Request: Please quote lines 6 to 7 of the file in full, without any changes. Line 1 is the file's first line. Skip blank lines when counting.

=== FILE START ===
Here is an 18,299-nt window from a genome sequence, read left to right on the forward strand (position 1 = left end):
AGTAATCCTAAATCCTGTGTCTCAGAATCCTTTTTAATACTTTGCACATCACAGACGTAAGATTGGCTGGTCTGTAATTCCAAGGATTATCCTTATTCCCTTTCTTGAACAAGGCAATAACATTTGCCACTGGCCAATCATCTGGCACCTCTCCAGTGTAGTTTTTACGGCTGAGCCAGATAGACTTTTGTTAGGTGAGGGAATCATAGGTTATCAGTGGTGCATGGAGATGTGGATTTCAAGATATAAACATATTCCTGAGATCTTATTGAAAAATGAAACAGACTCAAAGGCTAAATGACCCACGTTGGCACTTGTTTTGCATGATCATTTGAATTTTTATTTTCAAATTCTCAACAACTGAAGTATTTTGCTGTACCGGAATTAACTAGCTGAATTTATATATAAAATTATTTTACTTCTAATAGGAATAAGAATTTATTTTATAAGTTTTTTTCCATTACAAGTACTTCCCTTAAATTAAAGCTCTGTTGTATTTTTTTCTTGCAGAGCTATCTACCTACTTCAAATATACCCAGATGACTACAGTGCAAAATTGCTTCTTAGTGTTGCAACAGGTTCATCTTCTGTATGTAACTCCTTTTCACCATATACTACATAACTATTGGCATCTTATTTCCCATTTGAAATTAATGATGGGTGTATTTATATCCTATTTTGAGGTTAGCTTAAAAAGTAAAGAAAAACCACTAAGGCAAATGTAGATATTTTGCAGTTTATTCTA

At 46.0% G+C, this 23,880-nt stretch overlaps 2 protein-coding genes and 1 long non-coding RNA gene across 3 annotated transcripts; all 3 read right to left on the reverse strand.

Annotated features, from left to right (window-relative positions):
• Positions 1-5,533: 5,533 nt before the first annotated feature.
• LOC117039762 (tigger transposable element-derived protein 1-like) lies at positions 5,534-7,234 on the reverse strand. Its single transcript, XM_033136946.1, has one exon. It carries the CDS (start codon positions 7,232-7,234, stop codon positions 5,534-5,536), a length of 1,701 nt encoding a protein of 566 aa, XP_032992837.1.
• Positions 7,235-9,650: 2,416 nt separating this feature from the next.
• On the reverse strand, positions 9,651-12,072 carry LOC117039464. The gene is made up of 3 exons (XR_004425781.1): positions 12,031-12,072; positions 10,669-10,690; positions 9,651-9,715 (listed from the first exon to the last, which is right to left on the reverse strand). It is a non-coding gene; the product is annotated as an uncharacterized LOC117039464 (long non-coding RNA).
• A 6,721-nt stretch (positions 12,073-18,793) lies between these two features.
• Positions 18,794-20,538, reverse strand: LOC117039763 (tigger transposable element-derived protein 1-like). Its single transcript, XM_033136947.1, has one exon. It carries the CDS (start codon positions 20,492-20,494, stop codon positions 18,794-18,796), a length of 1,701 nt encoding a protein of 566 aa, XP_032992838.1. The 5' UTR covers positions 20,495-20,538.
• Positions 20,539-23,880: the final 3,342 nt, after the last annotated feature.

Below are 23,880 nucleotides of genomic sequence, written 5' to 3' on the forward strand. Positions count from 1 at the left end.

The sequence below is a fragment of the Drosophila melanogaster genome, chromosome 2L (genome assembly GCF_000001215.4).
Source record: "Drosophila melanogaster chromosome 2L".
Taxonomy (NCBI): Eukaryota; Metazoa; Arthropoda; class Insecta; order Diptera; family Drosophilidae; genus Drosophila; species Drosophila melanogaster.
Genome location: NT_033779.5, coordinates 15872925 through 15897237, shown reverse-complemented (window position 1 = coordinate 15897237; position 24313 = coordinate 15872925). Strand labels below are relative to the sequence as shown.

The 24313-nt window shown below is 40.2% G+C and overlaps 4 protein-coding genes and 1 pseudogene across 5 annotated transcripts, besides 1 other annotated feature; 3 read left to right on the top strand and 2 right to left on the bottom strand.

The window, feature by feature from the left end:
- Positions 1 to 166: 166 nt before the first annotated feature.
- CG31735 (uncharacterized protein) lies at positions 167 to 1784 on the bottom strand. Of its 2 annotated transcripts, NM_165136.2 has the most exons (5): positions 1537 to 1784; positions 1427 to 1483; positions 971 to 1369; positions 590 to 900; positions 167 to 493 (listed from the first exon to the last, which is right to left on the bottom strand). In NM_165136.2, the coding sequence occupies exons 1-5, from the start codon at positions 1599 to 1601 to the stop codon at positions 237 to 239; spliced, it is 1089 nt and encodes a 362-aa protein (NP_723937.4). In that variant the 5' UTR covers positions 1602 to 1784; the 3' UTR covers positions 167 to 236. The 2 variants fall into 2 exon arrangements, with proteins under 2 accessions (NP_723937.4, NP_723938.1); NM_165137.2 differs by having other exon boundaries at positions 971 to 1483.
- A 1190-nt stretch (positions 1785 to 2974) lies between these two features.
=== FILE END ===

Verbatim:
• LOC117039762 (tigger transposable element-derived protein 1-like) lies at positions 5,534-7,234 on the reverse strand. Its single transcript, XM_033136946.1, has one exon. It carries the CDS (start codon positions 7,232-7,234, stop codon positions 5,534-5,536), a length of 1,701 nt encoding a protein of 566 aa, XP_032992837.1.
• Positions 7,235-9,650: 2,416 nt separating this feature from the next.